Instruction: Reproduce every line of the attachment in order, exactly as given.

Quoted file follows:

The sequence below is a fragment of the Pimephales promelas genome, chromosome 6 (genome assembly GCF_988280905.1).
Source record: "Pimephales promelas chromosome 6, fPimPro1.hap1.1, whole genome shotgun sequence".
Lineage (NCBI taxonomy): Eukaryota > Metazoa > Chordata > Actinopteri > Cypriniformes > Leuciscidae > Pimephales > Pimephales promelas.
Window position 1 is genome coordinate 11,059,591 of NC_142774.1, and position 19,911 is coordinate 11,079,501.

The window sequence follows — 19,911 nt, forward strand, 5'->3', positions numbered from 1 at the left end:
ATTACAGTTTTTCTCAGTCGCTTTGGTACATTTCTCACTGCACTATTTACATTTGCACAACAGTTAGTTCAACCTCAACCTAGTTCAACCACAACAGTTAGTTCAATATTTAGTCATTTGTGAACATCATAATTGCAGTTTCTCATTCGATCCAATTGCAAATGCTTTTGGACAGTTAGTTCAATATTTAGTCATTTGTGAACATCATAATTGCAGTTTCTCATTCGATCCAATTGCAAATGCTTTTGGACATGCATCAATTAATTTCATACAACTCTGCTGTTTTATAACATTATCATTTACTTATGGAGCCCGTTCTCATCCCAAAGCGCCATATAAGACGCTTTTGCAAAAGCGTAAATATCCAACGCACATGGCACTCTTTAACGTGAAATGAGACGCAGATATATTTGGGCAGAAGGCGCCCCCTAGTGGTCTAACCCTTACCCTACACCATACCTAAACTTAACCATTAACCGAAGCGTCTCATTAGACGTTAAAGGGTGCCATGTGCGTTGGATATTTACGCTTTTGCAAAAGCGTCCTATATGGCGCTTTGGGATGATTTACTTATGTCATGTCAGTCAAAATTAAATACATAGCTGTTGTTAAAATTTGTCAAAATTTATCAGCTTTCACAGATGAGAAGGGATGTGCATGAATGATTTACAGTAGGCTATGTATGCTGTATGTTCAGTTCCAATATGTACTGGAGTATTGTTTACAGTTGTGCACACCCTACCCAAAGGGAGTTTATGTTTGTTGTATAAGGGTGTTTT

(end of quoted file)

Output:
The sequence below is a fragment of the Pimephales promelas genome, chromosome 6 (genome assembly GCF_988280905.1).
Source record: "Pimephales promelas chromosome 6, fPimPro1.hap1.1, whole genome shotgun sequence".
Lineage (NCBI taxonomy): Eukaryota > Metazoa > Chordata > Actinopteri > Cypriniformes > Leuciscidae > Pimephales > Pimephales promelas.
Window position 1 is genome coordinate 11,059,591 of NC_142774.1, and position 19,911 is coordinate 11,079,501.

The window sequence follows — 19,911 nt, forward strand, 5'->3', positions numbered from 1 at the left end:
ATTACAGTTTTTCTCAGTCGCTTTGGTACATTTCTCACTGCACTATTTACATTTGCACAACAGTTAGTTCAACCTCAACCTAGTTCAACCACAACAGTTAGTTCAATATTTAGTCATTTGTGAACATCATAATTGCAGTTTCTCATTCGATCCAATTGCAAATGCTTTTGGACAGTTAGTTCAATATTTAGTCATTTGTGAACATCATAATTGCAGTTTCTCATTCGATCCAATTGCAAATGCTTTTGGACATGCATCAATTAATTTCATACAACTCTGCTGTTTTATAACATTATCATTTACTTATGGAGCCCGTTCTCATCCCAAAGCGCCATATAAGACGCTTTTGCAAAAGCGTAAATATCCAACGCACATGGCACTCTTTAACGTGAAATGAGACGCAGATATATTTGGGCAGAAGGCGCCCCCTAGTGGTCTAACCCTTACCCTACACCATACCTAAACTTAACCATTAACCGAAGCGTCTCATTAGACGTTAAAGGGTGCCATGTGCGTTGGATATTTACGCTTTTGCAAAAGCGTCCTATATGGCGCTTTGGGATGATTTACTTATGTCATGTCAGTCAAAATTAAATACATAGCTGTTGTTAAAATTTGTCAAAATTTATCAGCTTTCACAGATGAGAAGGGATGTGCATGAATGATTTACAGTAGGCTATGTATGCTGTATGTTCAGTTCCAATATGTACTGGAGTATTGTTTACAGTTGTGCACACCCTACCCAAAGGGAGTTTATGTTTGTTGTATAAGGGTGTTTT